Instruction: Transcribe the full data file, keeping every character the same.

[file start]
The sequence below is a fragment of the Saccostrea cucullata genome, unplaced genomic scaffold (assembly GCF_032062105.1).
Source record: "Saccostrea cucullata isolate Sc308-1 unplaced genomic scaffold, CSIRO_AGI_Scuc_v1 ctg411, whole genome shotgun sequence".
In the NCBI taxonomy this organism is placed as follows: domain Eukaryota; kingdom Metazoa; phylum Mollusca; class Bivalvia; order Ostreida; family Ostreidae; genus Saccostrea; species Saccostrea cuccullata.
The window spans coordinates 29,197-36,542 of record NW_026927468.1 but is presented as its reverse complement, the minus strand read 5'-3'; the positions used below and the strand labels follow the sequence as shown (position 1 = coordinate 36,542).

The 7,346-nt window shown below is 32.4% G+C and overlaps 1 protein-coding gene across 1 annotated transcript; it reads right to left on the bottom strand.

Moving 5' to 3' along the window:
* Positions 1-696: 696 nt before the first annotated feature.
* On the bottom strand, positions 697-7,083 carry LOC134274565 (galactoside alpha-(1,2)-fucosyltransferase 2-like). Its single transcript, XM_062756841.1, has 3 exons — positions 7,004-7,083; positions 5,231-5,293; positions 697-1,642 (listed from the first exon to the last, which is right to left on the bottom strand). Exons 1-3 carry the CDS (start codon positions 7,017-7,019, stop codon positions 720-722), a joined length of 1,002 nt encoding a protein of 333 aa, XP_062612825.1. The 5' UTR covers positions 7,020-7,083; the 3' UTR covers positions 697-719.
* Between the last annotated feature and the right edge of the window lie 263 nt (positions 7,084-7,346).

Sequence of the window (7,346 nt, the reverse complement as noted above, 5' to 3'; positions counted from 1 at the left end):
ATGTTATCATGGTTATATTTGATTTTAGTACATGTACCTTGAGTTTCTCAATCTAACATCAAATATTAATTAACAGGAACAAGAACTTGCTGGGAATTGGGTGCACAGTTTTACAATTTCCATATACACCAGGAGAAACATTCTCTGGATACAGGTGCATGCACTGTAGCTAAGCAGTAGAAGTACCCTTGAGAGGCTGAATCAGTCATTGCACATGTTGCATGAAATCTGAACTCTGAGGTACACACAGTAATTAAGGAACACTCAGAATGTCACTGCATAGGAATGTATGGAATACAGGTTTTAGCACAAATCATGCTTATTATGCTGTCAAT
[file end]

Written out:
The sequence below is a fragment of the Saccostrea cucullata genome, unplaced genomic scaffold (assembly GCF_032062105.1).
Source record: "Saccostrea cucullata isolate Sc308-1 unplaced genomic scaffold, CSIRO_AGI_Scuc_v1 ctg411, whole genome shotgun sequence".
In the NCBI taxonomy this organism is placed as follows: domain Eukaryota; kingdom Metazoa; phylum Mollusca; class Bivalvia; order Ostreida; family Ostreidae; genus Saccostrea; species Saccostrea cuccullata.
The window spans coordinates 29,197-36,542 of record NW_026927468.1 but is presented as its reverse complement, the minus strand read 5'-3'; the positions used below and the strand labels follow the sequence as shown (position 1 = coordinate 36,542).

The 7,346-nt window shown below is 32.4% G+C and overlaps 1 protein-coding gene across 1 annotated transcript; it reads right to left on the bottom strand.

Moving 5' to 3' along the window:
* Positions 1-696: 696 nt before the first annotated feature.
* On the bottom strand, positions 697-7,083 carry LOC134274565 (galactoside alpha-(1,2)-fucosyltransferase 2-like). Its single transcript, XM_062756841.1, has 3 exons — positions 7,004-7,083; positions 5,231-5,293; positions 697-1,642 (listed from the first exon to the last, which is right to left on the bottom strand). Exons 1-3 carry the CDS (start codon positions 7,017-7,019, stop codon positions 720-722), a joined length of 1,002 nt encoding a protein of 333 aa, XP_062612825.1. The 5' UTR covers positions 7,020-7,083; the 3' UTR covers positions 697-719.
* Between the last annotated feature and the right edge of the window lie 263 nt (positions 7,084-7,346).

Sequence of the window (7,346 nt, the reverse complement as noted above, 5' to 3'; positions counted from 1 at the left end):
ATGTTATCATGGTTATATTTGATTTTAGTACATGTACCTTGAGTTTCTCAATCTAACATCAAATATTAATTAACAGGAACAAGAACTTGCTGGGAATTGGGTGCACAGTTTTACAATTTCCATATACACCAGGAGAAACATTCTCTGGATACAGGTGCATGCACTGTAGCTAAGCAGTAGAAGTACCCTTGAGAGGCTGAATCAGTCATTGCACATGTTGCATGAAATCTGAACTCTGAGGTACACACAGTAATTAAGGAACACTCAGAATGTCACTGCATAGGAATGTATGGAATACAGGTTTTAGCACAAATCATGCTTATTATGCTGTCAAT